Parkmerced redevelopment plans substantial growth
San Francisco’s Planning Commission held a special meeting Thursday night to discuss Parkmerced Investors’ $1.2 billion redevelopment project of the Parkmerced neighborhood.
The project includes the construction of 5,679 new residential units while another 1,538 units are to be demolished and then replaced in phases spanning the next three decades. The project would total 8,900 new units. There are currently 3,221 units in Parkmerced.
The project aims to turn Parkmerced residents away from their dependency on cars and reduce greenhouse-gas emissions.
Plans to create an environment that is more friendly to alternative motives of transportation would be met by creating bike lanes, better pedestrian pathways and three new M-Line MUNI stops. The new M-Line would be redirected to pass through Parkmerced and run more frequently.
A new grocery store and pre-school on the premises are also being considered to encourage residents to not drive.
Commissioner Kathrin Moore arose several concerns with the Draft Environmental Impact Report, a report required by state law when major projects occur that involve a public agency. Moore said that it is not clear why the demolition of rent-controlled housing units was necessary in order to improve upon the 152-acre neighborhood.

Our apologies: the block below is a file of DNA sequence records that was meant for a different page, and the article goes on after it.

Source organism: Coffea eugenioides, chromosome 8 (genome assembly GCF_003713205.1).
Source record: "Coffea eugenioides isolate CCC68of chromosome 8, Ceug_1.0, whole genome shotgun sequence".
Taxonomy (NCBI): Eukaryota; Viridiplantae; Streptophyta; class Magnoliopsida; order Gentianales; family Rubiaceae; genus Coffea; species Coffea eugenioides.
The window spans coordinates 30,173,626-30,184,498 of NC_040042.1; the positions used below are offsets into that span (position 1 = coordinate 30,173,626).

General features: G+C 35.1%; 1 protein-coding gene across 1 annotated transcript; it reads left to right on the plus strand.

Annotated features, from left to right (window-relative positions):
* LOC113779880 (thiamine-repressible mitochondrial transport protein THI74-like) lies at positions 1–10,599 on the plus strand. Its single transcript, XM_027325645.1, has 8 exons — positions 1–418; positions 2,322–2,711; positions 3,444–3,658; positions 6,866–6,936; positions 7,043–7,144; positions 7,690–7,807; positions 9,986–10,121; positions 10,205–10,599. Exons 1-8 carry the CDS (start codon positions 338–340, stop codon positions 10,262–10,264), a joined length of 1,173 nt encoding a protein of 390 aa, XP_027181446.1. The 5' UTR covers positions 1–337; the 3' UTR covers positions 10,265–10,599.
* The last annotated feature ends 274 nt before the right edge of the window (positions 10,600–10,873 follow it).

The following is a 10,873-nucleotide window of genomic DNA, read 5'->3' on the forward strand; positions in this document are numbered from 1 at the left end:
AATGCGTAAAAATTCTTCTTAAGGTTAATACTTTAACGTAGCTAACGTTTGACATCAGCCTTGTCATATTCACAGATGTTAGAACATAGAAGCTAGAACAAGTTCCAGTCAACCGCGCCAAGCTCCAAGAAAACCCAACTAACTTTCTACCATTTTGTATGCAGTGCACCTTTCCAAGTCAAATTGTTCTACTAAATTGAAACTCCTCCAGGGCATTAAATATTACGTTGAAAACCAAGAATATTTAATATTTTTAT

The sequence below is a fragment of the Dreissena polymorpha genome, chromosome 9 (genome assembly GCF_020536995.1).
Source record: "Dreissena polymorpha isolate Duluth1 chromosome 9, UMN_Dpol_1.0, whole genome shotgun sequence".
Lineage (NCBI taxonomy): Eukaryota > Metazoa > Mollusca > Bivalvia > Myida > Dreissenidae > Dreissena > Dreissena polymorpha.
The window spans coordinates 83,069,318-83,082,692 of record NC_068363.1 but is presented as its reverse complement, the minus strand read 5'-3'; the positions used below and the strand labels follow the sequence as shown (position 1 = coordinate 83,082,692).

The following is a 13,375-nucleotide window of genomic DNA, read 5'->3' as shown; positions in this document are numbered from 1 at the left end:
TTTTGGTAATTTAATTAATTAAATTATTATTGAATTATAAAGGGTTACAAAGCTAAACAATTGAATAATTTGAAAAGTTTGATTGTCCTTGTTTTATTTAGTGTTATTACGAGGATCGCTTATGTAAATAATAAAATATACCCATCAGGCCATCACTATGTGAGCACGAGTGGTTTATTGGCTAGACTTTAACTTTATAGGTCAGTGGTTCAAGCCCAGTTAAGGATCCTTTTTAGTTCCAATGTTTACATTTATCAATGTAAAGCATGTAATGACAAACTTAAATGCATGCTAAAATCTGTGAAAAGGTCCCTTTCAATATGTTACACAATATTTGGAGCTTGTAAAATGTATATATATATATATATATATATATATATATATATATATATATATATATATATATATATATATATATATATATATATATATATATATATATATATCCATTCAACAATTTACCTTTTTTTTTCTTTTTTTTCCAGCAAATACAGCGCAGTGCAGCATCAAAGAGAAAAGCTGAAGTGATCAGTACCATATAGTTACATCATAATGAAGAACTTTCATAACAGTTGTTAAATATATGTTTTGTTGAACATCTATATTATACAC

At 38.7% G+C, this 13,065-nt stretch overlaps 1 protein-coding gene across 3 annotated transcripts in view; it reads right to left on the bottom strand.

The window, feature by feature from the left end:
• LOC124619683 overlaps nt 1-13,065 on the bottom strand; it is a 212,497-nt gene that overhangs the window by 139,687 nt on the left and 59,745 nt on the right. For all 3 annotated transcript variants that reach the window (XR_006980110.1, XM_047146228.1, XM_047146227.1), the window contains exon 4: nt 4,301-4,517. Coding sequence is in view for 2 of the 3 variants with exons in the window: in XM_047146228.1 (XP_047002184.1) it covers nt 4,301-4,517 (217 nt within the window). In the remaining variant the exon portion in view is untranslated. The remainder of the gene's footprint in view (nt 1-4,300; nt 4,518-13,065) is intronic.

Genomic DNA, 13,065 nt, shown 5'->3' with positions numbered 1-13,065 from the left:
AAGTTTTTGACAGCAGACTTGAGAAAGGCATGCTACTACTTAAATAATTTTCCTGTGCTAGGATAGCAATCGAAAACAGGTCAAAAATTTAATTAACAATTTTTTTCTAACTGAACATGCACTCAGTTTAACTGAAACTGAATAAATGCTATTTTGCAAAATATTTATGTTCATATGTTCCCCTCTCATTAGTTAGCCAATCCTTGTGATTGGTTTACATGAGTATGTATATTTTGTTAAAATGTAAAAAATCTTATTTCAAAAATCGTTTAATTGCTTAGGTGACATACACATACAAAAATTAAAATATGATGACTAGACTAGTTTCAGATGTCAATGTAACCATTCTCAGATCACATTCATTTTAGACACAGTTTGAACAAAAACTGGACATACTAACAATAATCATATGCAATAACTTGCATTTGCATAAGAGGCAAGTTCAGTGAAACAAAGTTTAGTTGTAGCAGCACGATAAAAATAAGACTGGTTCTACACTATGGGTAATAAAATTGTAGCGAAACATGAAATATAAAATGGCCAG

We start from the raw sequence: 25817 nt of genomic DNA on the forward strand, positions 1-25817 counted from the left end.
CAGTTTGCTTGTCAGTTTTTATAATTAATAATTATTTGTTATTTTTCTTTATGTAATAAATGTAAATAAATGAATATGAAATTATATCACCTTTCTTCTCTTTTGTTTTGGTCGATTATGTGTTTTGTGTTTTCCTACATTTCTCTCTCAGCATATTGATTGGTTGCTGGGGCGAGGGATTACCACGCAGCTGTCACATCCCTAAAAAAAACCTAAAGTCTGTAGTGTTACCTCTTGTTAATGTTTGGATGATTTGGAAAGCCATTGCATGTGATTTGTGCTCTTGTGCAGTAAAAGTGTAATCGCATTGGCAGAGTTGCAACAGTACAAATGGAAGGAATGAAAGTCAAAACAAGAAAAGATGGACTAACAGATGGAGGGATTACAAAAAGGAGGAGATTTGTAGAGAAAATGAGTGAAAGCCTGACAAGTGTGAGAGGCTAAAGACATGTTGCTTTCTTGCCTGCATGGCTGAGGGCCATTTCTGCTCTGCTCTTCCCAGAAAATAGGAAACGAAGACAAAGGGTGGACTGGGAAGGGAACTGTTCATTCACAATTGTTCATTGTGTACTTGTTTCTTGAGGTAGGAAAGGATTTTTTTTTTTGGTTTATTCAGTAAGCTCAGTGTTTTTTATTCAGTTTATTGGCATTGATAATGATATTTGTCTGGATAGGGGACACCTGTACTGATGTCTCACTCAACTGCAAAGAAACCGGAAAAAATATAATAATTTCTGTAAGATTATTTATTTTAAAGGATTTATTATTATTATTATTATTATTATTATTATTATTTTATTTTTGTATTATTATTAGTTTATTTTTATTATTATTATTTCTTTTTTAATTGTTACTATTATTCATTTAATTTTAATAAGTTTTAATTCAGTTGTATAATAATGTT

“I must conclude that the project description in this EIR is inadequate and that the described impacts are inadequate,” Moore said.
Supporters of the project argue that the aside from the environmental benefits, that there would also be fiscal benefits, including $17.5 million annually allocated to the city of San Francisco and $2.9 million annually to MUNI.
“This project represents the largest investment in replacement housing and housing affordability ever seen on the west side of San Francisco,” said Housing Action Coalition representative Tim Colen. “Contrary to other views it doesn’t cost the taxpayers a dime.”
Several residents oppose the project because it lacks a detailed timeline, rent control protection and concerns for seismic safety of the buildings. While the project promises to lessen traffic, residents are concerned that with the addition of more residents resulting in an increase of traffic.
During public comment, Parkmerced resident Terence Faulkner criticized the neighborhood’s management.
“They had quite a few meeting and at virtually everyone of them they found people were opposed to to what they want to do,” Faulkner said. “I think their theory is they know better.”